Food Security is low in South Africa with one in four adults already having lost weight because of food shortages.
Over the past three weeks, food insecurity has remained high, although slightly fewer people went to bed hungry due to a lack of food in the home. Nearly 60% of people remain concerned about the amount of food in their homes.
Children and adults living in townships or informal settlements are significantly more likely to go to bed hungry as there is not enough food, compared to those living in suburban or metro areas.
Hungry adults are twice as likely to show signs of depression as those who are not showing signs of food insecurity - 32% of those with signs of hunger are depressed, while 26% also show signs of fear.
Many respondents believe that the most vulnerable people in their communities are not receiving food parcels, with only 19% completely agreeing that parcels are distributed.
Interestingly, the youth (16- to 34-year-olds) are significantly more dissatisfied with government's efforts to distribute food parcels to the most vulnerable in their communities.
One in five respondents who experience food insecurity received a food parcel.
Half of those parcels were from government. Others were from non-governmental organisations or private businesses; 9% of respondents acknowledged that they had received a food parcel from government during lockdown; 18% of those in distress due to hunger received food parcels.
Most food parcels contained maize meal, rice and cooking oil. Two in three expect to receive another parcel in the near future. Seventy percent indicated that the parcel was sufficient for their households.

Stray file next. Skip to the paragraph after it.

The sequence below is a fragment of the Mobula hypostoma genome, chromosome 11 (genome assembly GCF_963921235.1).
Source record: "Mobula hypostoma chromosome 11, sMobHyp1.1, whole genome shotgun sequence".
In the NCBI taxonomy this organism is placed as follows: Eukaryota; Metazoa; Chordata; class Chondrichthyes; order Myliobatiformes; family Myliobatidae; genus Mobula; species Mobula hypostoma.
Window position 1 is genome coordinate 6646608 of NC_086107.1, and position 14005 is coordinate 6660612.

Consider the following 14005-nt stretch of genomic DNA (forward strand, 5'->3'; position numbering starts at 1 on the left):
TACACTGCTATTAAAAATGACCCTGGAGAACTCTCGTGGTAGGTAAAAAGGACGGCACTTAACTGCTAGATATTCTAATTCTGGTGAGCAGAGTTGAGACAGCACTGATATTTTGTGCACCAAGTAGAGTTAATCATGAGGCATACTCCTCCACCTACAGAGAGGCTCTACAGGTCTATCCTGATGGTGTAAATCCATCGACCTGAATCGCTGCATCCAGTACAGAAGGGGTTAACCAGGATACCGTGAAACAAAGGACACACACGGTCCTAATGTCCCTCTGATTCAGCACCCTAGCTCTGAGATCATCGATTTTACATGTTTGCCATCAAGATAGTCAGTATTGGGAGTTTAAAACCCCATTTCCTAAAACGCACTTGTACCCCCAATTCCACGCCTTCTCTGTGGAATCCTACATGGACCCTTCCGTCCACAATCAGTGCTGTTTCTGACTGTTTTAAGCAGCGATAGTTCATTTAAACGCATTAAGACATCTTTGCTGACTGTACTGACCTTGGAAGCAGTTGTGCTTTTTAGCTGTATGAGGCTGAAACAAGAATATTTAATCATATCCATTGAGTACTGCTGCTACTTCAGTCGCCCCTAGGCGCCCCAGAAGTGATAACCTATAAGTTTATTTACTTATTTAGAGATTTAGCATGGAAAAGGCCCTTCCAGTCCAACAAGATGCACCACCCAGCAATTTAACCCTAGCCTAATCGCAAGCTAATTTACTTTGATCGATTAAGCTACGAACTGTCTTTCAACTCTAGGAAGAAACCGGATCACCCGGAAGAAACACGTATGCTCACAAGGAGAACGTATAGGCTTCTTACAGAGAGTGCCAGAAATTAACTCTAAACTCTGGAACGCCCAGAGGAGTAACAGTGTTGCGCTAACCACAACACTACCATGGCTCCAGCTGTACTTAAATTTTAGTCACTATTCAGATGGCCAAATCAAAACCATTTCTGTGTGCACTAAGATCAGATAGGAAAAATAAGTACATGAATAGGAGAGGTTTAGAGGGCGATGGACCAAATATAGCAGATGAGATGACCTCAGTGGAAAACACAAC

The need for food parcels remain high and is the most important way in which government can assist vulnerable communities.
Trust in Ramaphosa's leadership has declined, and fewer people agree that he is taking the lead in managing the pandemic.
Awareness of Covid-19 corruption remains high, with 66% of respondents either hearing, seeing or reading about it.
Trust in the SAPS and SANDF to keep South Africans safe during the lockdown has reached its lowest levels in the past six weeks.
Alcohol, tobacco and general trade bans
Nearly 70% of respondents in townships or informal settlements agree that the ban on the sale of alcohol and tobacco are important.
Two in three people agree that the ban on the sale of tobacco makes sense; yet, the limitation on the type of clothing items seem to make less sense to consumers.
A further 58% feel that not being allowed to go to the hairdresser makes sense, as this will prevent the spread of the virus; 44% of respondents noted that the limitation on the type of clothing items on sale makes no sense.
The majority of respondents (77%) are more concerned about contracting the virus than losing their constitutional rights owing to the lockdown regulations - one needs to consider that the fear of contracting the virus is lower than the fear of unemployment.
This sentiment is higher among those in townships and informal settlements than those in metropolitan areas or suburbs.
Media usage and shopping
Television and social media remain important sources of information for most people, who continue using these platforms during the lockdown at least once a day.
Social media and TV are important sources of information for promotions on grocery products, personal care and clothing items for most respondents.
Brands building a good reputation during the lockdown are visibly contributing to charitable acts or humanitarian causes, put measures in place to stop the spread of the virus and update the public on the pandemic.
Nearly 50% of respondents believe that the spread of the virus can be prevented by allowing selected grades to go back to school, but 66% of parents and pupils believe that the school year should be repeated in 2021.
Most respondents agree that the disruption caused by the pandemic will have a ripple effect on higher education. Universities should invest in distance learning.
At 77%, the fear around physically returning to institutions of higher education is high.
Many respondents feel that students in lower income families and rural areas may be disadvantaged should learning move to online platforms.